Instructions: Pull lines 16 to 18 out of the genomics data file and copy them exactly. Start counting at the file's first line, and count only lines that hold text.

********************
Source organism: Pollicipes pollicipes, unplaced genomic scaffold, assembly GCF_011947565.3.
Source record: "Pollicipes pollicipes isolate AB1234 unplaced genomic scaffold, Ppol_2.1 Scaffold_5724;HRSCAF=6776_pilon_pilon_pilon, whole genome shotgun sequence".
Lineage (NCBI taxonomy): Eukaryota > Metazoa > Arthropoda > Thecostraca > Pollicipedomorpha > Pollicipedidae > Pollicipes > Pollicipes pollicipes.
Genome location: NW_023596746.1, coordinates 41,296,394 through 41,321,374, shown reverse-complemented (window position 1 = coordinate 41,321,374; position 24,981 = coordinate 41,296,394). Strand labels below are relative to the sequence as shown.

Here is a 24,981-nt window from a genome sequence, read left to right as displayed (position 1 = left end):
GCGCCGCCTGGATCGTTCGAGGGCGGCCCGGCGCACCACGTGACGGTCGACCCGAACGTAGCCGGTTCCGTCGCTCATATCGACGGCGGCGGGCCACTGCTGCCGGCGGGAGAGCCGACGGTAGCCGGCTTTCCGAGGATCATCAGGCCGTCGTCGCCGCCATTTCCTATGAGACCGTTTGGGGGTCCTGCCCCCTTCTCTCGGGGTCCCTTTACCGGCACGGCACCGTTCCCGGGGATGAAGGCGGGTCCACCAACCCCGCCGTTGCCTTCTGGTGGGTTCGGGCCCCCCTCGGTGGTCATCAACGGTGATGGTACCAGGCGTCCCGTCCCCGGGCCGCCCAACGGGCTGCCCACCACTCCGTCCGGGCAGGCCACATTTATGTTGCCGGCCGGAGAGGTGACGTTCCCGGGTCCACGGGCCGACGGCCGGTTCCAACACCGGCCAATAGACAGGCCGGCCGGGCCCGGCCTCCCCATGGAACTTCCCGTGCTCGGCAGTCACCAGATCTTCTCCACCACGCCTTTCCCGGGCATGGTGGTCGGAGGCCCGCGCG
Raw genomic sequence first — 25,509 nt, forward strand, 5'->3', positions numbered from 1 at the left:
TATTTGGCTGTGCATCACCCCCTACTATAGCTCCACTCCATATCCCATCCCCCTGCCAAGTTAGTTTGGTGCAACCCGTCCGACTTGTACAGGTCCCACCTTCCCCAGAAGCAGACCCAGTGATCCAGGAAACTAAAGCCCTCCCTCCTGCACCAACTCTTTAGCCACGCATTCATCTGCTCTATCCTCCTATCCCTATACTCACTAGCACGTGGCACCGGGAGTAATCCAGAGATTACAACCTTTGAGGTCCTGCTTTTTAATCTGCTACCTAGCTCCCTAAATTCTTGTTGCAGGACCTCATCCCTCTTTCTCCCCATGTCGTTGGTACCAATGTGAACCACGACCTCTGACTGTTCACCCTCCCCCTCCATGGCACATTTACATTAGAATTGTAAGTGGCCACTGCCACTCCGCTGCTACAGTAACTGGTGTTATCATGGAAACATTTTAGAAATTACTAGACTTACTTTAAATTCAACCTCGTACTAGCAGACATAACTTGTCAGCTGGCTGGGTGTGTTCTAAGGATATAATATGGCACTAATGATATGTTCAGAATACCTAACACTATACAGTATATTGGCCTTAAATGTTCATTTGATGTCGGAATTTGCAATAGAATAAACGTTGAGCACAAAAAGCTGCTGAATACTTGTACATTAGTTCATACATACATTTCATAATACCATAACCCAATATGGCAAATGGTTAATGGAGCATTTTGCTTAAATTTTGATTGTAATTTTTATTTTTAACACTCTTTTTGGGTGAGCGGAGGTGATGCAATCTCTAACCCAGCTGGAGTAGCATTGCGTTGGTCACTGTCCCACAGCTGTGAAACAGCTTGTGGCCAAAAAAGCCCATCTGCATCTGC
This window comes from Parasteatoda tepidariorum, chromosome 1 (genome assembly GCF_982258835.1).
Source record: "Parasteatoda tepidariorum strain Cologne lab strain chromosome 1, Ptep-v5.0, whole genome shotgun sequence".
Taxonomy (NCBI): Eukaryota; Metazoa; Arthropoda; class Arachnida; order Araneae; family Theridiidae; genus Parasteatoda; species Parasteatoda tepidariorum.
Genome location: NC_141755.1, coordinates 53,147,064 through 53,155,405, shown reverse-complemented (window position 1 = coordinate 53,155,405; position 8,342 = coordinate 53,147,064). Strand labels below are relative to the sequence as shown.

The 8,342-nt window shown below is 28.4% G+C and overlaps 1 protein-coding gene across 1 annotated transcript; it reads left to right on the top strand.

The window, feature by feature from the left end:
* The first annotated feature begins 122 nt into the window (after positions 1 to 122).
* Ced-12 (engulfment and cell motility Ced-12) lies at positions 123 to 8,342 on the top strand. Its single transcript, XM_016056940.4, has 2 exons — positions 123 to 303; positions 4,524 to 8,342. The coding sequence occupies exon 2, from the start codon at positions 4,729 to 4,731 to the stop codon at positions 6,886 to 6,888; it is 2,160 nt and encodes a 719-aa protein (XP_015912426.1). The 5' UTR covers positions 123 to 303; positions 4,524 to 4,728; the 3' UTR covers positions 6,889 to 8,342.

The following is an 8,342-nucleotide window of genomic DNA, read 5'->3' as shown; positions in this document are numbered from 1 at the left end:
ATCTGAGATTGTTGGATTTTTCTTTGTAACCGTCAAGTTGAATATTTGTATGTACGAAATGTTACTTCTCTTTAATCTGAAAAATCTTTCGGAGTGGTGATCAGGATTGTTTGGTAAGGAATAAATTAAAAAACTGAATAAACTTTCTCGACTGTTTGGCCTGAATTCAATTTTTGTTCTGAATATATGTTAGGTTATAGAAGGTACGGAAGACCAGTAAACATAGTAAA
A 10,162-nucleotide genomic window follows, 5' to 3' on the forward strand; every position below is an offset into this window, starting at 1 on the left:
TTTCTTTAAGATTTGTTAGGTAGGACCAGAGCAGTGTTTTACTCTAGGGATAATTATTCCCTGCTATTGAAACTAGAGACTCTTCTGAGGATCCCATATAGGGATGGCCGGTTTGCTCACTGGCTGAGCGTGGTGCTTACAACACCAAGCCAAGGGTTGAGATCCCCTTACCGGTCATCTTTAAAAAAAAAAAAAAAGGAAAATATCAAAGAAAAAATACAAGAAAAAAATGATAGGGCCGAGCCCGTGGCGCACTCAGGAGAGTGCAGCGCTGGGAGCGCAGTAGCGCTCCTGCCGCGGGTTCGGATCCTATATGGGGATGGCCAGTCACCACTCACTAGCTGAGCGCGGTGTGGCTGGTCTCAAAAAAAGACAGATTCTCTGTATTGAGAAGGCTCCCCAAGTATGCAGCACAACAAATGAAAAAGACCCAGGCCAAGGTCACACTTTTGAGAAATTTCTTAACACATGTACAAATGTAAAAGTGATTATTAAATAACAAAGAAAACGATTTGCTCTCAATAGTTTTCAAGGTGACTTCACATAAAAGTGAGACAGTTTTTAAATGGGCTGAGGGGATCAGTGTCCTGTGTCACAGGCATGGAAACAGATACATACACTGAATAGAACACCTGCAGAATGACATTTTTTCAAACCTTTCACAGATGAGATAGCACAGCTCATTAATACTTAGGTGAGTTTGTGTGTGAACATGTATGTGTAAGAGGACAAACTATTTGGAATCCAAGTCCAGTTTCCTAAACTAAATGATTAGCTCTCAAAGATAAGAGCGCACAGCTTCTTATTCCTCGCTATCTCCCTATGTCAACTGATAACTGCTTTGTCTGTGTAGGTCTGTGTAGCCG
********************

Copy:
* Ced-12 (engulfment and cell motility Ced-12) lies at positions 123 to 8,342 on the top strand. Its single transcript, XM_016056940.4, has 2 exons — positions 123 to 303; positions 4,524 to 8,342. The coding sequence occupies exon 2, from the start codon at positions 4,729 to 4,731 to the stop codon at positions 6,886 to 6,888; it is 2,160 nt and encodes a 719-aa protein (XP_015912426.1). The 5' UTR covers positions 123 to 303; positions 4,524 to 4,728; the 3' UTR covers positions 6,889 to 8,342.

The following is an 8,342-nucleotide window of genomic DNA, read 5'->3' as shown; positions in this document are numbered from 1 at the left end:
ATCTGAGATTGTTGGATTTTTCTTTGTAACCGTCAAGTTGAATATTTGTATGTACGAAATGTTACTTCTCTTTAATCTGAAAAATCTTTCGGAGTGGTGATCAGGATTGTTTGGTAAGGAATAAATTAAAAAACTGAATAAACTTTCTCGACTGTTTGGCCTGAATTCAATTTTTGTTCTGAATATATGTTAGGTTATAGAAGGTACGGAAGACCAGTAAACATAGTAAA